Norton aficionados will tell you that the Atlas is a rooty-tooty-shoot-from-the-hip-git-them-longhorns-amovin etc., etc., real man’s motorcycle. Sadly, it’s not. In fact, it is a rough old thing and not a patch on either the BSA Golden Flash or Triumph’s super sexy Bonneville. You can’t blame Hopwood because, at 745cc, the Atlas was vastly too big to be smooth and, mounted in the Norton Featherbed frame, the center of gravity was also too high for good handling. In fact, with 1960s tires, the Atlas would really snap out of line when ridden hard.
Dennis Poore looked at what was on offer in terms of engineering ability at AMC – and promptly hired his own staff. There was not exactly an overabundance of talent in the British bike industry, so Poore headhunted his chief engineer, Dr. Stefan Bauer, from Rolls Royce which was knee deep in world leading designers. He turned to Austin cars for development engineer Bob Trigg and moved Bernard Hooper and John Favill from the Villiers engine company which Poore already owned.
The Commando was launched in 1967 at the Earls Court Bike Show.
Bauer took one look at the Atlas engine, housed in the Featherbed frame, and threw up his hands in despair. Not only did the bike look very dated – this was the end of the “Swinging ‘60s” and everything had to be cutting edge – but a 30-year-old engine, in a 28-year-old chassis didn’t look much like a guaranteed sales success either.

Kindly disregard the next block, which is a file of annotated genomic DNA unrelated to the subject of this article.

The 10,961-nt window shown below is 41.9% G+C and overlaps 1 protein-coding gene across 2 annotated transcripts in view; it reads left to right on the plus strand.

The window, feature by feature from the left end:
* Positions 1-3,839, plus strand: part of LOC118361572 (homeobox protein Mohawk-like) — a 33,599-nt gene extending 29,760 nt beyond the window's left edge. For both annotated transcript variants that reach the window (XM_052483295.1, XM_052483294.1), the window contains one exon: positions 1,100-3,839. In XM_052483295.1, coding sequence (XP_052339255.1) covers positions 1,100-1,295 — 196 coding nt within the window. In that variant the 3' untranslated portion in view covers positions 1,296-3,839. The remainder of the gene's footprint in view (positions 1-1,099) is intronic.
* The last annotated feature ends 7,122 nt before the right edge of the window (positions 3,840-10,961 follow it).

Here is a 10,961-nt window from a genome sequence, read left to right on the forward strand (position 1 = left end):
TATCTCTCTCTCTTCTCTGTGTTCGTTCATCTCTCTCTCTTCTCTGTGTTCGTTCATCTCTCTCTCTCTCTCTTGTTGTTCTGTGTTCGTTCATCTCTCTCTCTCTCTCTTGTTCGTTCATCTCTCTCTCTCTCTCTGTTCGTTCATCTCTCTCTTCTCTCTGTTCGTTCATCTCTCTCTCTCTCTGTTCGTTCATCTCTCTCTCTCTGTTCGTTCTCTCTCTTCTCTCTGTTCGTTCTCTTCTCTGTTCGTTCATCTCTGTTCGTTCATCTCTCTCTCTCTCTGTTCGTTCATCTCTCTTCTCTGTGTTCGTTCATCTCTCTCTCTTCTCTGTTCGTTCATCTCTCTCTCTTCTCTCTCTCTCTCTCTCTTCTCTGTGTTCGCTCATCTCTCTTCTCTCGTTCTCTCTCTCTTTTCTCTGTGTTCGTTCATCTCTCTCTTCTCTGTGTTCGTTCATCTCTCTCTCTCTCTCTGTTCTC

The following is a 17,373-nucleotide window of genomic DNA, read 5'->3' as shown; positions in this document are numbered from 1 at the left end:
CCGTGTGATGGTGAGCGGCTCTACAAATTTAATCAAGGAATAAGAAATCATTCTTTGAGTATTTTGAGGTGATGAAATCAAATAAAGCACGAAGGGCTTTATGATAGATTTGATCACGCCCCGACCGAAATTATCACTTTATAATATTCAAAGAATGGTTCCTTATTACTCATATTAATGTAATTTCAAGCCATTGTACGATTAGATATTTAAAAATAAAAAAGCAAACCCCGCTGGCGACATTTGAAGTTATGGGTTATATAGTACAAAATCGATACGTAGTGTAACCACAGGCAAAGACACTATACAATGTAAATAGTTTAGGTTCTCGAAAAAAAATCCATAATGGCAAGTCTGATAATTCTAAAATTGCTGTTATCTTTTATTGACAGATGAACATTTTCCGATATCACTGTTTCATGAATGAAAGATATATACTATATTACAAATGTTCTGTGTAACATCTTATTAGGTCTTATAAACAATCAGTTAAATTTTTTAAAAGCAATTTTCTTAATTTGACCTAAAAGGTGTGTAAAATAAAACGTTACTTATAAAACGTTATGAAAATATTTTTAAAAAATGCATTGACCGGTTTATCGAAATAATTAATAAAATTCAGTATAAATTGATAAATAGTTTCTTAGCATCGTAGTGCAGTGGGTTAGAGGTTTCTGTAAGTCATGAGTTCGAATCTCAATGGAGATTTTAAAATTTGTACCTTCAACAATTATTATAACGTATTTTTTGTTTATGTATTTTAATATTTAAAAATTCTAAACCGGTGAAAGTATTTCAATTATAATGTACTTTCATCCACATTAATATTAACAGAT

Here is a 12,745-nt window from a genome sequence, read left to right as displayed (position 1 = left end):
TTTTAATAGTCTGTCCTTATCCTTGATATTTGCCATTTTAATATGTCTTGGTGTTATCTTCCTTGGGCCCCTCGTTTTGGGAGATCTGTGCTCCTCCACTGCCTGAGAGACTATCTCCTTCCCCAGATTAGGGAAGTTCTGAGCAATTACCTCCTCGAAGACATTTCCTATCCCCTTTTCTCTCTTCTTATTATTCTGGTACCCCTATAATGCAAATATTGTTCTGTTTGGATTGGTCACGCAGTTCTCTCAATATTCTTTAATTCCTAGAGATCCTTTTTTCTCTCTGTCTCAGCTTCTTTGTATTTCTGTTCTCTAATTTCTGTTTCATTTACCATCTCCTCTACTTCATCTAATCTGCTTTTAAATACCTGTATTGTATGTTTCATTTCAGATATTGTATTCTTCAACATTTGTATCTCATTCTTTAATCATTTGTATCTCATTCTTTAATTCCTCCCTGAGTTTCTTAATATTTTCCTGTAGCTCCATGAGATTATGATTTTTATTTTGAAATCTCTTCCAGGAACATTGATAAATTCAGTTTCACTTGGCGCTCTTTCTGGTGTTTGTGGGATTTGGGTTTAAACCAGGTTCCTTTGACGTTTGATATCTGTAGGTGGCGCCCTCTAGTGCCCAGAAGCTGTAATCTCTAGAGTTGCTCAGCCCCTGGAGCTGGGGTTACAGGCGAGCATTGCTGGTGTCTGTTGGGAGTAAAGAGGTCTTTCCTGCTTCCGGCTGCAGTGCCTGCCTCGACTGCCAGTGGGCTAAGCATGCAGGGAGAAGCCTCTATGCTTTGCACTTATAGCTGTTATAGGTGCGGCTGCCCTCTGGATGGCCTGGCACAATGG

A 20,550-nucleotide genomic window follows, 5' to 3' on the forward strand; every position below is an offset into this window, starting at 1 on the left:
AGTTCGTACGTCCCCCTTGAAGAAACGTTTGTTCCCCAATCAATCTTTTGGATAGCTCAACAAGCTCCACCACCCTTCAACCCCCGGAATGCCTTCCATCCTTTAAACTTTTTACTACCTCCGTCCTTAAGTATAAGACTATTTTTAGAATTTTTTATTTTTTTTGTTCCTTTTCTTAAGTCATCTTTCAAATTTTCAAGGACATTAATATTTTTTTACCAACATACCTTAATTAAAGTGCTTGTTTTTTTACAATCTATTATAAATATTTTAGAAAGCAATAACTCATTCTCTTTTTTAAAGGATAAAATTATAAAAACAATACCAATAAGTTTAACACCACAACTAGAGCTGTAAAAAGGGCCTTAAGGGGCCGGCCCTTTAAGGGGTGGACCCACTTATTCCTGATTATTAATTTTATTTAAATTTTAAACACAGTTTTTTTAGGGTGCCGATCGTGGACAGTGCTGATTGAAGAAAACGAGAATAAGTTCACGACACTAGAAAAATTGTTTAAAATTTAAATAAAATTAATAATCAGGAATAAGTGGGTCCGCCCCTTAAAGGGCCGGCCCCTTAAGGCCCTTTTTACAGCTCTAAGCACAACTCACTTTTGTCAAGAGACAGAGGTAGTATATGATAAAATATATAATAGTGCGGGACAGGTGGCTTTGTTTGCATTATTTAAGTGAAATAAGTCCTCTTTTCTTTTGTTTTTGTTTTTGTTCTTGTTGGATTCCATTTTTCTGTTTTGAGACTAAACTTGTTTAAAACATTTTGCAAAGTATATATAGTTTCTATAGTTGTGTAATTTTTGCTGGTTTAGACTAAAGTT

Not that the bad news stopped with the Atlas. AMC had spent a lot of time and money on the Norton P10 project and, in many ways, this was far worse than Hopwood’s Parallel Twin. On paper, the 800cc P10 was a thoroughly modern engine with a unit construction, five-speed gearbox and double overhead cams. In practice, it was a disaster. The ludicrously long cam chain was almost impossible to fit on a production line and stretched in use; the engine leaked oil and it didn’t make any more power than the Atlas. In short, its primary value was as scrap metal.